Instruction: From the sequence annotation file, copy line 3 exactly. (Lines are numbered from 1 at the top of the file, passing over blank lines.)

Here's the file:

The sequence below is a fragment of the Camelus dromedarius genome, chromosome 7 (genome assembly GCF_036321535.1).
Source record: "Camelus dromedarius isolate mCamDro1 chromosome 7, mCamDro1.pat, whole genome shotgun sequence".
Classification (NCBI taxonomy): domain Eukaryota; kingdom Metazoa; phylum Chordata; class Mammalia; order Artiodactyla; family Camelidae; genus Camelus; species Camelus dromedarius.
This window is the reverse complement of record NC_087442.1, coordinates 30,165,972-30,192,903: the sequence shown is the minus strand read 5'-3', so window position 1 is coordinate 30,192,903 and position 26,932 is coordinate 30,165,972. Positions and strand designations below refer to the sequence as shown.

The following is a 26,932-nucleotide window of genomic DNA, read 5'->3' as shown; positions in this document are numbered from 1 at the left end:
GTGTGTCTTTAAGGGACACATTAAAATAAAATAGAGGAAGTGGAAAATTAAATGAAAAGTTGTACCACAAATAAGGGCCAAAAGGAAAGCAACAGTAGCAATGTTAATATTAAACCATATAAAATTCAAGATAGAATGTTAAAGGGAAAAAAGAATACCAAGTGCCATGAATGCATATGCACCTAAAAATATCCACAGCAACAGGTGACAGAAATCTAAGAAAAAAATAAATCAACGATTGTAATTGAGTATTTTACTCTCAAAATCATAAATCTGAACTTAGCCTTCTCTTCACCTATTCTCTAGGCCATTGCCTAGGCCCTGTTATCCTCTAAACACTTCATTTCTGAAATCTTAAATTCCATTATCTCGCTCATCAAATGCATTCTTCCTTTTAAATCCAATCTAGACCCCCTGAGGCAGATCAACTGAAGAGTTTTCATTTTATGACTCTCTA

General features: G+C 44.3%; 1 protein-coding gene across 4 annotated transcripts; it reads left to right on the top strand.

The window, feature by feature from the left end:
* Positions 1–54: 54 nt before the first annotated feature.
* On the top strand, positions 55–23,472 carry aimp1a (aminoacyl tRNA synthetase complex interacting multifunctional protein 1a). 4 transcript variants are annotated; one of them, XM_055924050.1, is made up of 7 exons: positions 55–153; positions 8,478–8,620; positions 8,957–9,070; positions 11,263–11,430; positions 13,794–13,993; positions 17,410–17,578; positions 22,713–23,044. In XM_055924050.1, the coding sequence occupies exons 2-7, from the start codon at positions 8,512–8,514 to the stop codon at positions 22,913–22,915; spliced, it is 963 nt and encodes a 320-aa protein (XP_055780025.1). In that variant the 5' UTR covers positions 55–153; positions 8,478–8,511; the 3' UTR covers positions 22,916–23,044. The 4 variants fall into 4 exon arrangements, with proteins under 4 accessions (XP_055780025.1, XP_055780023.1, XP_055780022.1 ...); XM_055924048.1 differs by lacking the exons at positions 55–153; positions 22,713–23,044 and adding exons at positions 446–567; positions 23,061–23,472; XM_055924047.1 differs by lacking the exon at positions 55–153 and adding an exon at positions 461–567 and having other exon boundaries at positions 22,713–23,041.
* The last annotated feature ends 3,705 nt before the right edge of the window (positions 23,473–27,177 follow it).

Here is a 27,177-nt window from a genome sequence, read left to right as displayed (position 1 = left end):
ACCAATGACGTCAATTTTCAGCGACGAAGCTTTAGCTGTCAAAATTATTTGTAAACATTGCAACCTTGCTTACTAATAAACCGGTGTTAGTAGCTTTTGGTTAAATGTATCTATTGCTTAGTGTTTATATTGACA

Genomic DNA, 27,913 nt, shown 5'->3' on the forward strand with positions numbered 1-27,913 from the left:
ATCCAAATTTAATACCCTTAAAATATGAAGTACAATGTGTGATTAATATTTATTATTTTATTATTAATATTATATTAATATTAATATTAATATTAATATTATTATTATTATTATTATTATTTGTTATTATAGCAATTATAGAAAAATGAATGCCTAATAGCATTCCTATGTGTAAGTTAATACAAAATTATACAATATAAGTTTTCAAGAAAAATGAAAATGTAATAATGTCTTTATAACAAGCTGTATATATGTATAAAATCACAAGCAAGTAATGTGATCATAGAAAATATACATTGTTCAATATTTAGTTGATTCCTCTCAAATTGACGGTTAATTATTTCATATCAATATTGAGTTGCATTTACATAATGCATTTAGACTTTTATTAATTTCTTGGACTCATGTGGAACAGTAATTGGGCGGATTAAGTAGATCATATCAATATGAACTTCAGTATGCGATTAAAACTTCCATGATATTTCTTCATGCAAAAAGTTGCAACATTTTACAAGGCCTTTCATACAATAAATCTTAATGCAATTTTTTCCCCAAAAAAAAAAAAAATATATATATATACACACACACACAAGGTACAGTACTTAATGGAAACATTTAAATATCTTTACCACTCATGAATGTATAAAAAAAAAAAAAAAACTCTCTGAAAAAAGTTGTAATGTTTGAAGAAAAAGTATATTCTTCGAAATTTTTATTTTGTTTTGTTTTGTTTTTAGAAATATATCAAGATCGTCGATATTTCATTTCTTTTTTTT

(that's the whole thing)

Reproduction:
Classification (NCBI taxonomy): domain Eukaryota; kingdom Metazoa; phylum Chordata; class Mammalia; order Artiodactyla; family Camelidae; genus Camelus; species Camelus dromedarius.